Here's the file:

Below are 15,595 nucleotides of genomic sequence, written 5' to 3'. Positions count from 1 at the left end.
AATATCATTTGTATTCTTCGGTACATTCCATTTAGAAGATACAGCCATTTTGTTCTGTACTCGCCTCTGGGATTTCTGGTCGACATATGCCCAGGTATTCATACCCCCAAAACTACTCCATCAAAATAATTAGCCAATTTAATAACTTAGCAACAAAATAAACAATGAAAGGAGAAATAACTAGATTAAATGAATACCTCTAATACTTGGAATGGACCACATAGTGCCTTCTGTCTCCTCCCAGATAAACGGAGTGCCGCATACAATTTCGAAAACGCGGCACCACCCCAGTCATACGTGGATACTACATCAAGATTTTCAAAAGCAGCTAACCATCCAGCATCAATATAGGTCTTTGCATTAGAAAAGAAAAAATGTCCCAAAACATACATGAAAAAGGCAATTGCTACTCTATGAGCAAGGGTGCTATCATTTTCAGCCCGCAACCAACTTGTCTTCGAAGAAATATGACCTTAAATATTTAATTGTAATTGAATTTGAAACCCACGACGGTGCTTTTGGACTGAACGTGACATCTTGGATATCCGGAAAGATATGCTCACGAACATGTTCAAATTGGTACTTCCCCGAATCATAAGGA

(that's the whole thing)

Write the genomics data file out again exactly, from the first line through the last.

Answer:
Below are 15,595 nucleotides of genomic sequence, written 5' to 3'. Positions count from 1 at the left end.
AATATCATTTGTATTCTTCGGTACATTCCATTTAGAAGATACAGCCATTTTGTTCTGTACTCGCCTCTGGGATTTCTGGTCGACATATGCCCAGGTATTCATACCCCCAAAACTACTCCATCAAAATAATTAGCCAATTTAATAACTTAGCAACAAAATAAACAATGAAAGGAGAAATAACTAGATTAAATGAATACCTCTAATACTTGGAATGGACCACATAGTGCCTTCTGTCTCCTCCCAGATAAACGGAGTGCCGCATACAATTTCGAAAACGCGGCACCACCCCAGTCATACGTGGATACTACATCAAGATTTTCAAAAGCAGCTAACCATCCAGCATCAATATAGGTCTTTGCATTAGAAAAGAAAAAATGTCCCAAAACATACATGAAAAAGGCAATTGCTACTCTATGAGCAAGGGTGCTATCATTTTCAGCCCGCAACCAACTTGTCTTCGAAGAAATATGACCTTAAATATTTAATTGTAATTGAATTTGAAACCCACGACGGTGCTTTTGGACTGAACGTGACATCTTGGATATCCGGAAAGATATGCTCACGAACATGTTCAAATTGGTACTTCCCCGAATCATAAGGA